Johann Georg Krönlein (Segnitz, near Würzburg, Bavaria, Germany, March 19, 1826 – Wynberg, Cape Colony, January 27, 1892) was a Rhenish Missionary pioneer in South West Africa and a Bible translator and lexicographer of the Khoekhoe language. A neighborhood in Keetmanshoop, which he founded in 1866, is named after him.
Early life and education
Krönlein was one of 11 children of Vitus Krönlein (1772–1834), a tanner, and Karoline Köllner (1794–1864), daughter of the pastor Wilhelm M.E. Köllner, who had a great influence on his grandchildren's choice of profession. Köllner wanted to become a missionary himself but later demurred. Several of Johann's sister's married pastors and two of his brothers took the missionary calling as well.
At first set to become a tradesman, Krönlein decided to become a missionary in November 1846. He trained at the Rhenish Missionary Institute in Barmen from 1846 to 1850.
In South West Africa
Krönlein came to the Cape as a Rhenish Missionary in April 1851. That August, he was appointed successor to Johannes Samuel Hahn as chief of the mission in Berseba, South West Africa, at the time the isolated outpost of captain Paul Goliath and his Oorlam tribe, whose living conditions one missionary described as "fit for dogs and cats." There Krönlein would live for a quarter-century.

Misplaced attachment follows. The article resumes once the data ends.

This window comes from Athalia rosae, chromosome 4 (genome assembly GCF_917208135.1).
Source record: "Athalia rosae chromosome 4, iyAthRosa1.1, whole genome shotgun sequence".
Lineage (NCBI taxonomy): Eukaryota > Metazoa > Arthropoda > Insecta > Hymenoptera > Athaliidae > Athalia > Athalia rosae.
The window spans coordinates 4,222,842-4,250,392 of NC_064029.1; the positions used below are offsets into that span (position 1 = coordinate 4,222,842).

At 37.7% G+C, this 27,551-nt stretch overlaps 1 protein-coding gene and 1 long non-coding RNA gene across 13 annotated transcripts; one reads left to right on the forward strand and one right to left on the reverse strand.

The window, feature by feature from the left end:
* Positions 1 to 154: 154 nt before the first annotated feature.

Already a stellar language student during his missionary training, Krönlein set about learning Khoekhoe, the language of the Nama people upon arrival in SWA. His task was difficult at first but helped immensely by the arrival of the Baster leader Daniel Cloete, who taught him well. In 1857, he married Sophie Terlinden (1819–1898), sister of a pastor in Stellenbosch. They were childless. In 1857, he inaugurated the church he helped build, taking a sabbatical to Cape Town for his health where he soon began his translation work over long hours with the help of Khoekhoe speakers and the linguist Wilhelm Bleek.
In 1865, Krönlein left for Germany with his wife, manuscripts in tow. He produced three publications: Luther's Small Catechism (Berlin, 1866); the Calw edition of his Bible stories, ǃNai-ǃKeiti ǀneisa tsiǀasa testamens diti (Berlin, 1866); and his New Testament translation, ǃKhub tsi hui-aob Yesub Christub dis (Berlin, 1866, revised by his fellow Rhenish Missionary Hermann Kreft of Bethanie). He later translated the Old Testament into Khoekhoe as well, which was handed over to British and other foreign bible societies; the notes would only return to the Rhenish Missionary Society for formal publication in 1950.
During another leave in 1871, he published a short hymnal; followed by a translation of the Psalms,Kanis Psalmti dis (Cape Town, 1872); and a liturgical book Agendes Luther-ǁei kerkib (Cape Town, 1872). His most notable linguistic achievement is his dictionary, Wortschatz der Khoi-khoin (Namaqua-Hottentotten) (Berlin, 1889), published with the help of the Prussian Academy of Sciences and the German Colonial Society. This dictionary (with second editions published in the 1960s and 1970s) established the standard Khoekhoe orthography. Krönlein rendered click consonants under the Standard Alphabet by Lepsius, determining syllables by etymology and distinguishing three pitches (low, middle, and high). This improved on the spelling used by predecessors such as Heinrich Schmelen, Hans Christian Knudsen, and Henry Tindall. His work remains standard, though verb etymology remains nominal and speculative, and three clicks are not the only such sounds used. Later additions were made to the vocabulary as well. The book provides sentence examples for context and sample idioms as well.